The term RB-ILD covers a form of IIP which is also termed “condensation or smoker’s pneumonia” in German. Here, the cause is generally excessive smoking, with the development of bronchiolitis (respiratory bronchiolitis, RB). In pure RB, patients only have collapse of the small airways. In some patients the disease can take on more severe forms, however, in which case there are numerous pigmented macrophages intraluminally and mild to moderate clinical symptoms (dyspnoea, hypoxaemia). We then talk of RB-ILD. DIP was originally interpreted by Liebow as an expression of desquamation of the alveolar epithelium and thus it is also termed desquamative interstitial pneumonia. We now know that the accumulation of cells in the distal airways and alveoli in this form is of macrophages, as in RB-ILD. Histologically, the picture of DIP is similar to RB-ILD, but the distribution pattern is much more homogeneous and does not even have the bronchiolocentric distribution. There is also mild peribronchial fibrosis and extensive hyperplasia of the alveolar type II cells. The bronchiolocentric lesions are usually combined with centrilobular emphysema. DIP thus very likely represents one spectrum and RB-ILD another spectrum of a common disease which only differs in the degree to which the different compartments are accentuated (like bronchiolitis obliterans and organising pneumonia).
There are no exact figures on the incidence. RB-ILD and DIP patients show long-term and persistent nicotine abuse and are between 40-50 years old.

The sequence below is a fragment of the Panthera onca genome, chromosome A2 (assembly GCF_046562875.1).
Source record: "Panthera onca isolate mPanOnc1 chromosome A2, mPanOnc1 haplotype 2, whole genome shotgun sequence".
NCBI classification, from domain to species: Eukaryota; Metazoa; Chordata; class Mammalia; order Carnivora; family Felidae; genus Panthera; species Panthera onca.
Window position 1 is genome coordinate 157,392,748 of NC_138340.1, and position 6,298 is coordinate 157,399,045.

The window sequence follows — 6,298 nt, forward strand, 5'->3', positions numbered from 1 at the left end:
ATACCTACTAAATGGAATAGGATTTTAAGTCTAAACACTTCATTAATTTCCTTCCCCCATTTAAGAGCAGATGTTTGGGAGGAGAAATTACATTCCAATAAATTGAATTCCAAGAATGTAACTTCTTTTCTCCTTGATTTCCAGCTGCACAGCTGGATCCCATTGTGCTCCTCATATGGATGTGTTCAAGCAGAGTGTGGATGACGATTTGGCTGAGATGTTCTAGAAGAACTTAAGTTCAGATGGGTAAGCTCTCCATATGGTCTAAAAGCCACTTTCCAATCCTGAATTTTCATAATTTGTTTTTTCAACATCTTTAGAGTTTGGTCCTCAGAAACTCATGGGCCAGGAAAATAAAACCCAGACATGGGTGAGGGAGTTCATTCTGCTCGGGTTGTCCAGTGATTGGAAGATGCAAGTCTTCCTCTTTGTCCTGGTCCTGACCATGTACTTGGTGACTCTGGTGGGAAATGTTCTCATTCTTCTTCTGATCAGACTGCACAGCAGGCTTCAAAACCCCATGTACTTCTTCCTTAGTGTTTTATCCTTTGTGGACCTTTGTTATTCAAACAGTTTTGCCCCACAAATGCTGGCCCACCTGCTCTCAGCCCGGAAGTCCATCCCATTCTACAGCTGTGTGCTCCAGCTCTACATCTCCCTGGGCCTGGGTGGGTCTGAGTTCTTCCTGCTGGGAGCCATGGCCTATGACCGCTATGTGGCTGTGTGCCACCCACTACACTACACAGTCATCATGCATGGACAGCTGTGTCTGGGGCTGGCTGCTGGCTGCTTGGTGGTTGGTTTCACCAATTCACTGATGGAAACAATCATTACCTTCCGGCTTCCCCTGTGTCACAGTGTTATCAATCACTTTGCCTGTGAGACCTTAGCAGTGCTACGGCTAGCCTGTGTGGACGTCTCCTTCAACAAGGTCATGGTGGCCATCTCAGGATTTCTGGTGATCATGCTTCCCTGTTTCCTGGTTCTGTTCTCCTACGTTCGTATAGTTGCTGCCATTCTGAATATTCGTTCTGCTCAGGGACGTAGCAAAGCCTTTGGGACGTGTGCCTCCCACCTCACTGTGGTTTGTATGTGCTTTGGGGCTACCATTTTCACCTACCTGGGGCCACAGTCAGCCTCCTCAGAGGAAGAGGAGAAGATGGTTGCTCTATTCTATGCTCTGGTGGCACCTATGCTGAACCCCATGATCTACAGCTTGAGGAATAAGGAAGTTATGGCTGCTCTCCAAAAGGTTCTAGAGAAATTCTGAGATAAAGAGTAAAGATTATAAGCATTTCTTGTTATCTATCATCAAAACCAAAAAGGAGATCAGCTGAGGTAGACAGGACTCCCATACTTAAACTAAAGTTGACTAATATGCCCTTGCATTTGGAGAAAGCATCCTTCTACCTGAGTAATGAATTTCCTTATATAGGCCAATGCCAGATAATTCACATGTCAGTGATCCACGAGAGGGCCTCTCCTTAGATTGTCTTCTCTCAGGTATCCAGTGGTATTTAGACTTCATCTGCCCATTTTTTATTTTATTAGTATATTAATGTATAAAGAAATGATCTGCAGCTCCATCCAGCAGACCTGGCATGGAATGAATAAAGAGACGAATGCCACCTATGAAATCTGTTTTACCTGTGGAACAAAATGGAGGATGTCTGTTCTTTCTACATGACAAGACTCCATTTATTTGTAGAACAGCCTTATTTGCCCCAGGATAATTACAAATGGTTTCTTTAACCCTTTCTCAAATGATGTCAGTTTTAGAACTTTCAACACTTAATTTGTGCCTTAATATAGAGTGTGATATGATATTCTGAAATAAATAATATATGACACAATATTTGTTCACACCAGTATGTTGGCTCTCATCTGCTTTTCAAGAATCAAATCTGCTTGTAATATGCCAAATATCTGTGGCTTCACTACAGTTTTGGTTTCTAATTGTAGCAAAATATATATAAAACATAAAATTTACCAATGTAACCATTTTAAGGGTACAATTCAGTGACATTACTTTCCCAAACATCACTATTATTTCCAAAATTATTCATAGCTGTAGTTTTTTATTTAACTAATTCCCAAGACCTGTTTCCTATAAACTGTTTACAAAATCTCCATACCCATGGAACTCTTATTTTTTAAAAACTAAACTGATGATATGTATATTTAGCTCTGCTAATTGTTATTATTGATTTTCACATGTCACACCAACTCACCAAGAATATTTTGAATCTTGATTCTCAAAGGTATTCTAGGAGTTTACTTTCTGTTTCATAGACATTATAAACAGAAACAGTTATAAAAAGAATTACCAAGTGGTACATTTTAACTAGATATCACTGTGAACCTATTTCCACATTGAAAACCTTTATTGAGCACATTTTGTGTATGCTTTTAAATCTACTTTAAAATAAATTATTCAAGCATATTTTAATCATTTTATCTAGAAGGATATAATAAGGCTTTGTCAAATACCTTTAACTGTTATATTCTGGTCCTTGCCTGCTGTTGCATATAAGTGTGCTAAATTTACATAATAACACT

The aetiology has not been elucidated although it is very likely a process directly triggered by smoking.
The clinical symptoms consist of slowly developing dyspnoea and dry cough, and approximately half the patients have finger clubbing. On lung function tests, restrictive ventilatory impairment and abnormal diffusion are prominent findings.
On HRCT, there is a ground glass appearance, being most prominent in the lower fields and periphery and are sometimes patchy and sometimes homogeneous. There are also centrilobular nodes and condensations of the central and peripheral airways. Centrilobular emphysema which is most marked in the upper lung fields is often also an accompanying feature. Simultaneously there are often patchily distributed hypodensities, which represent local air trapping. Although reticular markings are common, they are usually only mild.
On BAL, the lavage fluid itself often shows yellow-brownish discoloration, the alveolar macrophages seen in increased numbers have yellow, gold, brown or black pigments; eosinophils, neutrophils and lymphocytes may be present to a slightly increased extent.
The clinical symptoms and lung function disorder generally undergo marked regression although there are still no systematic studies on this issue in large populations. Steroids may also be administered as an adjunctive measure.